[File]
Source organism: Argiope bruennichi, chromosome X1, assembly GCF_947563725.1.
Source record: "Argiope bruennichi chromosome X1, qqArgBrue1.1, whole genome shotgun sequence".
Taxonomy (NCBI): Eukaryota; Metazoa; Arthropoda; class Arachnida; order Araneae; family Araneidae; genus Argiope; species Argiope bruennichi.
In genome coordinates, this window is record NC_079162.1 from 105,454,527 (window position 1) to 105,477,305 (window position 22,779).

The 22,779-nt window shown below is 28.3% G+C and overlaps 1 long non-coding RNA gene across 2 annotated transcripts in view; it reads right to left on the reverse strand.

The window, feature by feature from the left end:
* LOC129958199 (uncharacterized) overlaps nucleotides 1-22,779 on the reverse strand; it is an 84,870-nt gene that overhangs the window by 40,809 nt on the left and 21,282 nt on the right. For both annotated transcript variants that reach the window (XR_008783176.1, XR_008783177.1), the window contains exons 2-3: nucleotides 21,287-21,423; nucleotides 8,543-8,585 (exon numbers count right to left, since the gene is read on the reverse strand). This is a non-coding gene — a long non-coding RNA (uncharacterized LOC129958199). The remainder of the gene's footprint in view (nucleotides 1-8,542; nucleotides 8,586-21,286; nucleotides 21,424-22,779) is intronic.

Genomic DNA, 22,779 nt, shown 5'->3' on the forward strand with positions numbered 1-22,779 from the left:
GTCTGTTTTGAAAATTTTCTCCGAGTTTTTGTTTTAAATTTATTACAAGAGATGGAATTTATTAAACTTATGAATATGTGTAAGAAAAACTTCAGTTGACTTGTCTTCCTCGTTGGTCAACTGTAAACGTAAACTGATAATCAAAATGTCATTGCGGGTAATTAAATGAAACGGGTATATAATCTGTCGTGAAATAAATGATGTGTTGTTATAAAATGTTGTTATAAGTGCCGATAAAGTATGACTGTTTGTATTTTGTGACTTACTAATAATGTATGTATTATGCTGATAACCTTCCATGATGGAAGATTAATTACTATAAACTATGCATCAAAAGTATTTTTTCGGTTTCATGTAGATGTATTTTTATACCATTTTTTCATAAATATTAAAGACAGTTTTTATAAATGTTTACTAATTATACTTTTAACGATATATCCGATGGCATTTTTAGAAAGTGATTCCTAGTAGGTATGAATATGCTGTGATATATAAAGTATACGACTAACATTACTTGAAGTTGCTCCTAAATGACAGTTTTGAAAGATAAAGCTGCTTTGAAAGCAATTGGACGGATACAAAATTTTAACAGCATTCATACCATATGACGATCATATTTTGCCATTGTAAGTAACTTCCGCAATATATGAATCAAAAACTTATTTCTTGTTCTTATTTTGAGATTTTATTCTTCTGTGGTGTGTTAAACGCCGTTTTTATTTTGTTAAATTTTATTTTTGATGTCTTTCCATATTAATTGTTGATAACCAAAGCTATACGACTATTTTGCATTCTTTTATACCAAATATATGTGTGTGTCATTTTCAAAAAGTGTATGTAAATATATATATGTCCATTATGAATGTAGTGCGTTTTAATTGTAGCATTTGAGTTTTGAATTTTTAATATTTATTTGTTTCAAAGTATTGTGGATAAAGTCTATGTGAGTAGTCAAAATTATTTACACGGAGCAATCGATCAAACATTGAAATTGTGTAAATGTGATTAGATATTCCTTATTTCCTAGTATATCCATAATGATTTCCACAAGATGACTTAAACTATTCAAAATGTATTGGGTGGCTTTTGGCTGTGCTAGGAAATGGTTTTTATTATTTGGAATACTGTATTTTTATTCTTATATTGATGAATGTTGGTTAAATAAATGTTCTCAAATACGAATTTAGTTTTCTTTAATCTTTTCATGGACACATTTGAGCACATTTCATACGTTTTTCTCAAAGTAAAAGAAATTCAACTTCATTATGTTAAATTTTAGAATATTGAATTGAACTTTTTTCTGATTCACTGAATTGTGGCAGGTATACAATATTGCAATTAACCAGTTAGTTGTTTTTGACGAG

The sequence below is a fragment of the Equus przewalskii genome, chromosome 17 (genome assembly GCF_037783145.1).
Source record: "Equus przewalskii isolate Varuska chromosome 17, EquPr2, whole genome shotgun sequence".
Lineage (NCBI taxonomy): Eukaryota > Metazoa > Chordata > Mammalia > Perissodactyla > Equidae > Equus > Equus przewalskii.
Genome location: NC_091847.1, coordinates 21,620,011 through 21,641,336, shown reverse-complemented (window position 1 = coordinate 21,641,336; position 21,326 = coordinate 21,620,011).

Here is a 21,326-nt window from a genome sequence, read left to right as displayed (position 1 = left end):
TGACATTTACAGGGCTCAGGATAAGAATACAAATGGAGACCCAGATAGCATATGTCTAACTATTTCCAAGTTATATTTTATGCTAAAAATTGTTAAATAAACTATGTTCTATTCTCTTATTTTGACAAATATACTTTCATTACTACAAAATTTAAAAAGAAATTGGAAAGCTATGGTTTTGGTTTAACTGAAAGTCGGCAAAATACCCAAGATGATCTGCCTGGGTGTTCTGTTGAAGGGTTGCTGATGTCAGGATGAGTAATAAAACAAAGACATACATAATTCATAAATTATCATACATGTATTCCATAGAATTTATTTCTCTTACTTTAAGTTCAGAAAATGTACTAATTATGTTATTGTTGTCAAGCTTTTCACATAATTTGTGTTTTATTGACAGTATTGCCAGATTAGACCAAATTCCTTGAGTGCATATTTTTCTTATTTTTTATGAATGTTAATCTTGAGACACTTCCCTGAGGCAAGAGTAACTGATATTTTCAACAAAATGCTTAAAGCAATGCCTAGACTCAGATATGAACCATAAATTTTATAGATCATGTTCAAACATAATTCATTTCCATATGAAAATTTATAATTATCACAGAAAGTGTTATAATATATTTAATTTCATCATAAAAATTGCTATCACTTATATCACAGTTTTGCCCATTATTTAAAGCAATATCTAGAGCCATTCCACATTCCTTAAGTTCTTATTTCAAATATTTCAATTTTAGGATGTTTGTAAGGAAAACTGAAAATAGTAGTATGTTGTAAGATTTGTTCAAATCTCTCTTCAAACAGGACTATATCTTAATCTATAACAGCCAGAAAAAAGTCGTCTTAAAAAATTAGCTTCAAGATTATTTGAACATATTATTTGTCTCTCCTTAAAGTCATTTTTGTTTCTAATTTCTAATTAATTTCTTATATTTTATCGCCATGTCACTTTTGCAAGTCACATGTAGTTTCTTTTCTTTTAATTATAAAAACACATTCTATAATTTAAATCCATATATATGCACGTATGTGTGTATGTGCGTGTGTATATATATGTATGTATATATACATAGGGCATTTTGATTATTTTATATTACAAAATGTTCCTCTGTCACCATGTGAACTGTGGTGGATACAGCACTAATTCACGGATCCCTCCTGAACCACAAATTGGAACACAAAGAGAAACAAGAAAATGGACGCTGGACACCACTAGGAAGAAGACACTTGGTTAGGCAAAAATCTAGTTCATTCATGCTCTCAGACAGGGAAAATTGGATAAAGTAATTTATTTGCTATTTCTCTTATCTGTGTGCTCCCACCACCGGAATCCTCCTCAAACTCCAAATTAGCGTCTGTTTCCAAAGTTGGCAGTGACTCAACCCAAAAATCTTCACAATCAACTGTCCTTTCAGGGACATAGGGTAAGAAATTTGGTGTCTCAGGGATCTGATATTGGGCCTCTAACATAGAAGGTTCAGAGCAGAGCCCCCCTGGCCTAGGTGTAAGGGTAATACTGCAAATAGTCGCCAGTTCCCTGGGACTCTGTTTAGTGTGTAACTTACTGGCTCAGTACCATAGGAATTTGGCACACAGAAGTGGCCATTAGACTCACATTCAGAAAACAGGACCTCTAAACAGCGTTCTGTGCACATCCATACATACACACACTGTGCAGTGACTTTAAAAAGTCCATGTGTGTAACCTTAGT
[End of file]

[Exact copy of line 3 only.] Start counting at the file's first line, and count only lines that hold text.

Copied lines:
Taxonomy (NCBI): Eukaryota; Metazoa; Arthropoda; class Arachnida; order Araneae; family Araneidae; genus Argiope; species Argiope bruennichi.